The impact of restrictions on the taxi and PHV sector also has an indirect impact on young people. Taxis provide an essential service for school pupils who need to travel between their school and home. These school pupils may include young people with disabilities and special needs.
Again this demonstrates how taxi and PHV sector service are important for a range of age cohorts.
Sex: Men and Women
While the impact of the pandemic on the taxi sector is disproportionately on men in terms of the labour market (the majority of taxi drivers in 2019/20 were male (98%), there has also been an impact on women. On average, women made more taxi or PHV trips than men (12 trips per person per year compared with 10 trips per person per year respectively). Women aged 70+ made 61% more trips than men of this age (13 trips per person per year compared with 8 trips per person per year respectively).
Taxis and PHVs have a particularly important role in the night-time economy, ensuring the public return home safely. According to the ONS Crime Statistics half of all women feel unsafe walking alone after nightfall in a busy public place, such as a high street or railway station. The same proportion of women also felt unsafe walking alone on a quiet street near their home at night. Women finishing work in the hours of darkness including those classed as key workers may rely on taxis to get home in the dark and could have been be faced with a choice of putting themselves in a vulnerable position just to remain in employment. Taxis are therefore often a lifeline for getting home.
While national data has suggested that Minority Ethnic Groups have been disproportionately affected by the pandemic due to pre-existing disparities, there is a lack of significant data with respect to the taxi sector available and therefore no conclusions can be made.
Latest figures show that of the 9,928 licensed taxis in Scotland, 4,951 (50%) are wheelchair accessible, however the proportion of wheelchair accessible vehicles varies across different authority areas.
The Disabled Persons Transport Advisory Committee (DPTAC) highlighted in their position paper on taxis and PHVs that “Taxis and private hire vehicles are one of the most popular modes of transport for disabled people after the private motor car. Disabled people use taxis more than non-disabled people despite more of them living in relative poverty. Taxis and PHVs provide a door-to-door service, with scope for individual assistance with the particular needs of a disabled passenger.”
By utilising taxis it can prevent disabled people from being socially isolated at home by providing the option of accessing a range of lifestyle opportunities and activities that many non-disabled people routinely take for granted.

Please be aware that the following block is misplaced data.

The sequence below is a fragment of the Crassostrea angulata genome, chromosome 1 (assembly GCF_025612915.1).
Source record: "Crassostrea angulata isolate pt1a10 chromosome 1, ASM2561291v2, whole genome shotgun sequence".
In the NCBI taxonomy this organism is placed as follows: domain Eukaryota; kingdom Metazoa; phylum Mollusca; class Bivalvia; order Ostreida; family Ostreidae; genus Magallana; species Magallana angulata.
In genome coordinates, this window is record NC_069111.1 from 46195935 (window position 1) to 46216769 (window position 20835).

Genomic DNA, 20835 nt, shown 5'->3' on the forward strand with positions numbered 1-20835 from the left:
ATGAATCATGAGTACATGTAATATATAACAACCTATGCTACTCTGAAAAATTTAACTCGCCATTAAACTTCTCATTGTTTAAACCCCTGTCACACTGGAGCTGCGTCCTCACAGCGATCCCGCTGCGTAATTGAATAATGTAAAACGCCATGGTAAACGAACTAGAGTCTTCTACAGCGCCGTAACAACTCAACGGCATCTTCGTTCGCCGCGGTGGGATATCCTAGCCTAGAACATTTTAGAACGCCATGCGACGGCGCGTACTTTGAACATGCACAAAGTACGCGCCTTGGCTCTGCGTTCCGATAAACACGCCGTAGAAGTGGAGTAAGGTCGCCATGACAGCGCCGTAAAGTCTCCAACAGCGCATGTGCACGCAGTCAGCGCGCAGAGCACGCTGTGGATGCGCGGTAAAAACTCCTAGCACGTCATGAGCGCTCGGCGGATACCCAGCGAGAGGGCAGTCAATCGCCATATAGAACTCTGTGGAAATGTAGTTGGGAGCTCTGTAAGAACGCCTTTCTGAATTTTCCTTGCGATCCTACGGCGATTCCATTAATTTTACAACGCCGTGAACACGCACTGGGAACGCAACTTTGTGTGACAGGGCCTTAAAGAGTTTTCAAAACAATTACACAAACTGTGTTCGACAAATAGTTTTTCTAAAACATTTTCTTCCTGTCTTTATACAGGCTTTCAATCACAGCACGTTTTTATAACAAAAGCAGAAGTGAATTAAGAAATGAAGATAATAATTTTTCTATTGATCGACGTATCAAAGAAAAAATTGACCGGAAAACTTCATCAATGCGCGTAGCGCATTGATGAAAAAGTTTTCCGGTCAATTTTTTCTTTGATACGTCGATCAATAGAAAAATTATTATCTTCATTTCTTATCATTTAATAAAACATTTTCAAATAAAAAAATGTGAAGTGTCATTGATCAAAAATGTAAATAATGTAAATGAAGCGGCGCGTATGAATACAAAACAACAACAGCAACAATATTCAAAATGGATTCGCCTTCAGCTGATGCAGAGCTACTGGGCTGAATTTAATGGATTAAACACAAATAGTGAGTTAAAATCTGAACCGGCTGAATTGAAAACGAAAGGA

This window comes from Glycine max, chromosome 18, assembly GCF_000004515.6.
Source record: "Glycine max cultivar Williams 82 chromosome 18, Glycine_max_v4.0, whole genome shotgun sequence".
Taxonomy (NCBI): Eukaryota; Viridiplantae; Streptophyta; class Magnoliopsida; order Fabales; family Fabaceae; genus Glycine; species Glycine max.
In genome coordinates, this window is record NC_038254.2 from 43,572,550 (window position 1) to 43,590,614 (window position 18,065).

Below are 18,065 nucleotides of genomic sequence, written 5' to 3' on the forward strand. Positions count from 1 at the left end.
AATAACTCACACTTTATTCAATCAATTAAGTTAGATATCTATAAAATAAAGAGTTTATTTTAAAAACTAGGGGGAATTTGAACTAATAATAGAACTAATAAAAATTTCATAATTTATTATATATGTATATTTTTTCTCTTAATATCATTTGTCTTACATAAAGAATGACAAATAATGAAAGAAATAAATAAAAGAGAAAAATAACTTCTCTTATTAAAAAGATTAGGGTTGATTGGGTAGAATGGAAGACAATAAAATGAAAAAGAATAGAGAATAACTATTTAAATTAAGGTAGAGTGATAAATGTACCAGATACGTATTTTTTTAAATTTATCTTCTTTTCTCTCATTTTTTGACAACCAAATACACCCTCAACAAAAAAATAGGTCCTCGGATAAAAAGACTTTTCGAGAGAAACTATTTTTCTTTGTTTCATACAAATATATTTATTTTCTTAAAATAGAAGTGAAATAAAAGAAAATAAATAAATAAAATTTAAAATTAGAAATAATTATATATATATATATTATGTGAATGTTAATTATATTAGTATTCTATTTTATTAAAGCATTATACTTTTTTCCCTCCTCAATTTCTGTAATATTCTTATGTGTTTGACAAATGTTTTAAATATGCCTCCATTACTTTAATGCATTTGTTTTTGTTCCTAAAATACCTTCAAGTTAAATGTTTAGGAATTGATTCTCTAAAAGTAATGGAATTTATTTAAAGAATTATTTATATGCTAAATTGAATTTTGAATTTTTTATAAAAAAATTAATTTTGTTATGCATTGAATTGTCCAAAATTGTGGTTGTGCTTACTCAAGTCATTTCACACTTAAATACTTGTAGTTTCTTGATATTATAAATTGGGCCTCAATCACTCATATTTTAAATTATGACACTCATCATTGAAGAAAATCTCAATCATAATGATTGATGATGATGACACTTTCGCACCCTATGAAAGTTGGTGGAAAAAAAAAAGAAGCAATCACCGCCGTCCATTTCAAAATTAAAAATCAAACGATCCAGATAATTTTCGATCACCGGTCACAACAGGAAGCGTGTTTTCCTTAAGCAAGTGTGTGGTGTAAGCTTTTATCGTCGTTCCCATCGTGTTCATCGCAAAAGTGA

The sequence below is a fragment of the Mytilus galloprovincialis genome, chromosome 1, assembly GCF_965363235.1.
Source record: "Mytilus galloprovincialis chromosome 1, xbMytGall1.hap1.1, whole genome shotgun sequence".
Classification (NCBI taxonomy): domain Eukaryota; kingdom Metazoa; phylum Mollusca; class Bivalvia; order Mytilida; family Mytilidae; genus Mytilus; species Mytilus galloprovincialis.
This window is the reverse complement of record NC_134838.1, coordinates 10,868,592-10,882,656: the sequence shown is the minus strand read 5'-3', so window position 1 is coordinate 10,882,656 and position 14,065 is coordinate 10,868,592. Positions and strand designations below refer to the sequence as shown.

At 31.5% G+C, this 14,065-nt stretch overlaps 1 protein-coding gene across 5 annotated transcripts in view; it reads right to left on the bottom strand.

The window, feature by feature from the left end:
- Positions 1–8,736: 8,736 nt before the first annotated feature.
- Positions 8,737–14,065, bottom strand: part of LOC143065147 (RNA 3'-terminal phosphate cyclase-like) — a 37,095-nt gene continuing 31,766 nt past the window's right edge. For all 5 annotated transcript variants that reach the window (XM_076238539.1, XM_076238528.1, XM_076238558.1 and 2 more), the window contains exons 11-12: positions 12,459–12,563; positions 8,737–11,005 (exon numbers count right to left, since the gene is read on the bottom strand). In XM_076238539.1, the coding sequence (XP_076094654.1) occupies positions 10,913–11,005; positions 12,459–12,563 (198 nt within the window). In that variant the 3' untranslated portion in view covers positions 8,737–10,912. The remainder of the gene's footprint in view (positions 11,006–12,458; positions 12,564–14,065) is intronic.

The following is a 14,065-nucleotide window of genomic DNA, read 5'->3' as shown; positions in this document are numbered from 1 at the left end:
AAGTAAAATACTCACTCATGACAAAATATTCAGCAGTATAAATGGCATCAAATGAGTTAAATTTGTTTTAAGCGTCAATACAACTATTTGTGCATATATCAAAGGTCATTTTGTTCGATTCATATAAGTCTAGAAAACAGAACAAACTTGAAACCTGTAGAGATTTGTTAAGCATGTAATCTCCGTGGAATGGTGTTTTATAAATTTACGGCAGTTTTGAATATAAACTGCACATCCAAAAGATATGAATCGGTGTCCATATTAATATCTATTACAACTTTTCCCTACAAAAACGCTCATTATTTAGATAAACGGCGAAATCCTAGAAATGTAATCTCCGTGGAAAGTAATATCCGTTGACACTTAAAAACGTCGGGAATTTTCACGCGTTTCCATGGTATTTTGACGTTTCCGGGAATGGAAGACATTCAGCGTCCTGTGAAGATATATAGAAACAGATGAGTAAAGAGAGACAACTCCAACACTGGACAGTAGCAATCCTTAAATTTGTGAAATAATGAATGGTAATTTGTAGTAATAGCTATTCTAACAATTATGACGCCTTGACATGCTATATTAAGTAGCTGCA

In 2019, the number of taxi or PHV trips made by adults aged 16 or over with mobility difficulties increased from 16 trips per person per year in 2010 to 21 trips per person per year. Adults with mobility difficulties use taxis or PHVs more than people without mobility difficulties (21 trips per person vs. 11 trips per person).
Religion and Belief
No discernible impact
No discernible impact
Pregnancy and maternity
No discernible impact
No discernible impact
Marriage or Civil Partnership
No discernible impact
Socio-economic disadvantage: any people experiencing poverty
Transport is an essential part of the lives of low-income families and critical in terms of shaping their experience of poverty. Transport has the potential to exacerbate the hardship families were facing, as well as being a tool to draw upon as a way of alleviating poverty. For example, accessing employment or education.
COVID-19 affected families’ use and experience of transport. Key impacts included reduced access to public transport as well as reduced uptake. Transport represents a key cost in daily life and can be difficult to balance alongside other essential day to day living. Where households did not have access to private transport, taxis can be used in situations where public transport is problematic for instance in rural areas. The experiences of low-income families indicates that transport often determines and constraints their options in terms of household spending and their day-to-day experiences.
We have engaged extensively with businesses and their representative organisations during the pandemic. Engagement with organisations representing the taxi sector included the Scottish Taxi Federation, Unite the Union and the Scottish Association for Private Hire Operators provided an opportunity to listen to stakeholder views, develop and test ideas, share information about progress and discuss and address specific issues identified by the sector and individual businesses.
These conversations provided an essential insight into the make-up of the sector, the impact the pandemic was having as well as the importance of the sector to a number groups of protected characteristics within local communities.
In order to do all we could to ensure that all eligible taxi drivers and operators received their awards, claim processes were designed for both awards to be as straightforward as possible . Drivers did not need to apply, or contact their local authority. Instead, local authorities directly approached an estimated 38,000 licensed private hire and taxi drivers inviting them to claim their grant and asked them to provide de minimus supporting information. These actions contributed to increasing uptake, ease administration and shorten payment timeframes.
After the Taxi and Private Hire Driver and Operator Support Fund was launched on 2 June 2021 Unite the Union suggested that uptake was being undermined by limitations in IT literacy among taxi and PHV operators. In order to mitigate the risk of digital exclusion we worked closely with industry representatives and local authorities to develop and offer further support. Local authorities clearly signposted their helpline numbers on the webpages which they are using to host the claim forms to highlight that support was available, if required. And the closing date was extended to 23 July 2021 for the operator grant support to give those eligible more time.
Next Steps (if any)
Declaration and Publication